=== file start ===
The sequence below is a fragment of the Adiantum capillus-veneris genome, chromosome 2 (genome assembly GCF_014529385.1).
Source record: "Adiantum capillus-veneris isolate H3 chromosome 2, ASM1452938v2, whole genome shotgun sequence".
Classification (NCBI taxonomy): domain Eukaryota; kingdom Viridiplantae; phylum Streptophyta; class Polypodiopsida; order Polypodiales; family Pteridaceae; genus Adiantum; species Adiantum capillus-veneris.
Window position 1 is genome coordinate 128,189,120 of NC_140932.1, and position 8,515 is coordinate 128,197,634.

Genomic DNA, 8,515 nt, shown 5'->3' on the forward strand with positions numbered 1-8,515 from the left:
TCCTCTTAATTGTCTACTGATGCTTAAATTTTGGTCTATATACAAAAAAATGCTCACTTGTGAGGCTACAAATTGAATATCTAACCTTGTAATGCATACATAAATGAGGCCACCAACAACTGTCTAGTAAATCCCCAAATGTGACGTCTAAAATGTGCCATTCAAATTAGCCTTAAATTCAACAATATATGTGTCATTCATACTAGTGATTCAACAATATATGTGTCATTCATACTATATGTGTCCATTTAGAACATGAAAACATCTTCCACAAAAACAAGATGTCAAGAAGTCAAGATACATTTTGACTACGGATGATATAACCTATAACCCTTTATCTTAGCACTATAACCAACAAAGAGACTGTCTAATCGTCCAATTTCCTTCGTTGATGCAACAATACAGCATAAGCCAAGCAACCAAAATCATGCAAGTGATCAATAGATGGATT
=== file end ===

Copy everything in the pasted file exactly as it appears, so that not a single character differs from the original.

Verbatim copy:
The sequence below is a fragment of the Adiantum capillus-veneris genome, chromosome 2 (genome assembly GCF_014529385.1).
Source record: "Adiantum capillus-veneris isolate H3 chromosome 2, ASM1452938v2, whole genome shotgun sequence".
Classification (NCBI taxonomy): domain Eukaryota; kingdom Viridiplantae; phylum Streptophyta; class Polypodiopsida; order Polypodiales; family Pteridaceae; genus Adiantum; species Adiantum capillus-veneris.
Window position 1 is genome coordinate 128,189,120 of NC_140932.1, and position 8,515 is coordinate 128,197,634.

Genomic DNA, 8,515 nt, shown 5'->3' on the forward strand with positions numbered 1-8,515 from the left:
TCCTCTTAATTGTCTACTGATGCTTAAATTTTGGTCTATATACAAAAAAATGCTCACTTGTGAGGCTACAAATTGAATATCTAACCTTGTAATGCATACATAAATGAGGCCACCAACAACTGTCTAGTAAATCCCCAAATGTGACGTCTAAAATGTGCCATTCAAATTAGCCTTAAATTCAACAATATATGTGTCATTCATACTAGTGATTCAACAATATATGTGTCATTCATACTATATGTGTCCATTTAGAACATGAAAACATCTTCCACAAAAACAAGATGTCAAGAAGTCAAGATACATTTTGACTACGGATGATATAACCTATAACCCTTTATCTTAGCACTATAACCAACAAAGAGACTGTCTAATCGTCCAATTTCCTTCGTTGATGCAACAATACAGCATAAGCCAAGCAACCAAAATCATGCAAGTGATCAATAGATGGATT